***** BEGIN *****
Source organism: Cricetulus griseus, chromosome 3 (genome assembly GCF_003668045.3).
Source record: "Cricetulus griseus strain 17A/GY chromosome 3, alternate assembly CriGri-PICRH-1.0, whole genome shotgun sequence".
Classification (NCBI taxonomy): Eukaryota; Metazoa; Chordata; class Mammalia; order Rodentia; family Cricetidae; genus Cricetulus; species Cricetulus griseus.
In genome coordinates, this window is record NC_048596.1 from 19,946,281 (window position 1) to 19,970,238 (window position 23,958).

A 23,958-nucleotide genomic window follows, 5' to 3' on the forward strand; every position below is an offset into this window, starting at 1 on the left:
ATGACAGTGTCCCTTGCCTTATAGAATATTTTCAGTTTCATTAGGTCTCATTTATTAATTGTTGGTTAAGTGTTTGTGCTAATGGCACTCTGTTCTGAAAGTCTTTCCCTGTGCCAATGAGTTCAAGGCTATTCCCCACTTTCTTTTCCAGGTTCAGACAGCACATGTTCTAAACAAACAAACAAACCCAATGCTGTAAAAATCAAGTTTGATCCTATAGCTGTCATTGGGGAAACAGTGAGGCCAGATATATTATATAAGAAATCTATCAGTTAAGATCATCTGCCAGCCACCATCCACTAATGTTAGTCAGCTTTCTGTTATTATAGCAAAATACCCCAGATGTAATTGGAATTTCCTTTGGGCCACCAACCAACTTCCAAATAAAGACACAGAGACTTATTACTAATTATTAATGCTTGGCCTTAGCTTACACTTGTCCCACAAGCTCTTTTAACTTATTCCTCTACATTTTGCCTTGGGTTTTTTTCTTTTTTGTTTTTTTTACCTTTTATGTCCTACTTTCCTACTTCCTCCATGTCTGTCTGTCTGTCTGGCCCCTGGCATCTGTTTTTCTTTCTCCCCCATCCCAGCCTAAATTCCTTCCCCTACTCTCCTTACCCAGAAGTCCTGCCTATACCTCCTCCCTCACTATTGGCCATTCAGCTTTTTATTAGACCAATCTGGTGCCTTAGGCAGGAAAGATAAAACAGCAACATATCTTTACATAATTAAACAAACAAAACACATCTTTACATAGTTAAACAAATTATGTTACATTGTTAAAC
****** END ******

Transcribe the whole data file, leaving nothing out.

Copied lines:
Source organism: Cricetulus griseus, chromosome 3 (genome assembly GCF_003668045.3).
Source record: "Cricetulus griseus strain 17A/GY chromosome 3, alternate assembly CriGri-PICRH-1.0, whole genome shotgun sequence".
Classification (NCBI taxonomy): Eukaryota; Metazoa; Chordata; class Mammalia; order Rodentia; family Cricetidae; genus Cricetulus; species Cricetulus griseus.
In genome coordinates, this window is record NC_048596.1 from 19,946,281 (window position 1) to 19,970,238 (window position 23,958).

A 23,958-nucleotide genomic window follows, 5' to 3' on the forward strand; every position below is an offset into this window, starting at 1 on the left:
ATGACAGTGTCCCTTGCCTTATAGAATATTTTCAGTTTCATTAGGTCTCATTTATTAATTGTTGGTTAAGTGTTTGTGCTAATGGCACTCTGTTCTGAAAGTCTTTCCCTGTGCCAATGAGTTCAAGGCTATTCCCCACTTTCTTTTCCAGGTTCAGACAGCACATGTTCTAAACAAACAAACAAACCCAATGCTGTAAAAATCAAGTTTGATCCTATAGCTGTCATTGGGGAAACAGTGAGGCCAGATATATTATATAAGAAATCTATCAGTTAAGATCATCTGCCAGCCACCATCCACTAATGTTAGTCAGCTTTCTGTTATTATAGCAAAATACCCCAGATGTAATTGGAATTTCCTTTGGGCCACCAACCAACTTCCAAATAAAGACACAGAGACTTATTACTAATTATTAATGCTTGGCCTTAGCTTACACTTGTCCCACAAGCTCTTTTAACTTATTCCTCTACATTTTGCCTTGGGTTTTTTTCTTTTTTGTTTTTTTTACCTTTTATGTCCTACTTTCCTACTTCCTCCATGTCTGTCTGTCTGTCTGGCCCCTGGCATCTGTTTTTCTTTCTCCCCCATCCCAGCCTAAATTCCTTCCCCTACTCTCCTTACCCAGAAGTCCTGCCTATACCTCCTCCCTCACTATTGGCCATTCAGCTTTTTATTAGACCAATCTGGTGCCTTAGGCAGGAAAGATAAAACAGCAACATATCTTTACATAATTAAACAAACAAAACACATCTTTACATAGTTAAACAAATTATGTTACATTGTTAAAC